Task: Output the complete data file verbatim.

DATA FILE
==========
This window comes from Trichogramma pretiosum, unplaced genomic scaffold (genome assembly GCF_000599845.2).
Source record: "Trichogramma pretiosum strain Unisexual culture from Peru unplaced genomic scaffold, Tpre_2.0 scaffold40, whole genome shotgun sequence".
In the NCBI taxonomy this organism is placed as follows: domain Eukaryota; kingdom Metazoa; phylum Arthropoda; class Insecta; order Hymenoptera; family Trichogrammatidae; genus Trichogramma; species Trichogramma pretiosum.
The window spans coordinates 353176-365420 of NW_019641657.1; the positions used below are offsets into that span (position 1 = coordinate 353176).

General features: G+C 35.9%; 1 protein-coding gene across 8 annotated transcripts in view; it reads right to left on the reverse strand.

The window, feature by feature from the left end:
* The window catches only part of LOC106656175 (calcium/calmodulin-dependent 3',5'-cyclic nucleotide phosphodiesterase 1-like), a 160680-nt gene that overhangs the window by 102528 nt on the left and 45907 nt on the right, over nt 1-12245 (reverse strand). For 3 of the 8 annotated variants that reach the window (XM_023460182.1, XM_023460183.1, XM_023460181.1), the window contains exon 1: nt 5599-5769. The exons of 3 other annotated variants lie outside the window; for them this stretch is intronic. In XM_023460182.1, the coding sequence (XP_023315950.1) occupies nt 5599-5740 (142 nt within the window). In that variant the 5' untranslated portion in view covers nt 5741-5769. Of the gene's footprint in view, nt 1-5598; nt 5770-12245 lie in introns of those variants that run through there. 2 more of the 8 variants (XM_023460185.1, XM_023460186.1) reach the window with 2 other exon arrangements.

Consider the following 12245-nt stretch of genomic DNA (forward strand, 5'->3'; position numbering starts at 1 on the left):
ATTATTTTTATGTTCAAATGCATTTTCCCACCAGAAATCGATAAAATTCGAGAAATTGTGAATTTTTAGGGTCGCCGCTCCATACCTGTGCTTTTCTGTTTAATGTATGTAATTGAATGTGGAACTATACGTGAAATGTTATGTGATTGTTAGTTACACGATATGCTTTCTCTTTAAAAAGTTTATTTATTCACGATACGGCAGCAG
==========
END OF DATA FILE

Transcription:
This window comes from Trichogramma pretiosum, unplaced genomic scaffold (genome assembly GCF_000599845.2).
Source record: "Trichogramma pretiosum strain Unisexual culture from Peru unplaced genomic scaffold, Tpre_2.0 scaffold40, whole genome shotgun sequence".
In the NCBI taxonomy this organism is placed as follows: domain Eukaryota; kingdom Metazoa; phylum Arthropoda; class Insecta; order Hymenoptera; family Trichogrammatidae; genus Trichogramma; species Trichogramma pretiosum.
The window spans coordinates 353176-365420 of NW_019641657.1; the positions used below are offsets into that span (position 1 = coordinate 353176).

General features: G+C 35.9%; 1 protein-coding gene across 8 annotated transcripts in view; it reads right to left on the reverse strand.

The window, feature by feature from the left end:
* The window catches only part of LOC106656175 (calcium/calmodulin-dependent 3',5'-cyclic nucleotide phosphodiesterase 1-like), a 160680-nt gene that overhangs the window by 102528 nt on the left and 45907 nt on the right, over nt 1-12245 (reverse strand). For 3 of the 8 annotated variants that reach the window (XM_023460182.1, XM_023460183.1, XM_023460181.1), the window contains exon 1: nt 5599-5769. The exons of 3 other annotated variants lie outside the window; for them this stretch is intronic. In XM_023460182.1, the coding sequence (XP_023315950.1) occupies nt 5599-5740 (142 nt within the window). In that variant the 5' untranslated portion in view covers nt 5741-5769. Of the gene's footprint in view, nt 1-5598; nt 5770-12245 lie in introns of those variants that run through there. 2 more of the 8 variants (XM_023460185.1, XM_023460186.1) reach the window with 2 other exon arrangements.

Consider the following 12245-nt stretch of genomic DNA (forward strand, 5'->3'; position numbering starts at 1 on the left):
ATTATTTTTATGTTCAAATGCATTTTCCCACCAGAAATCGATAAAATTCGAGAAATTGTGAATTTTTAGGGTCGCCGCTCCATACCTGTGCTTTTCTGTTTAATGTATGTAATTGAATGTGGAACTATACGTGAAATGTTATGTGATTGTTAGTTACACGATATGCTTTCTCTTTAAAAAGTTTATTTATTCACGATACGGCAGCAG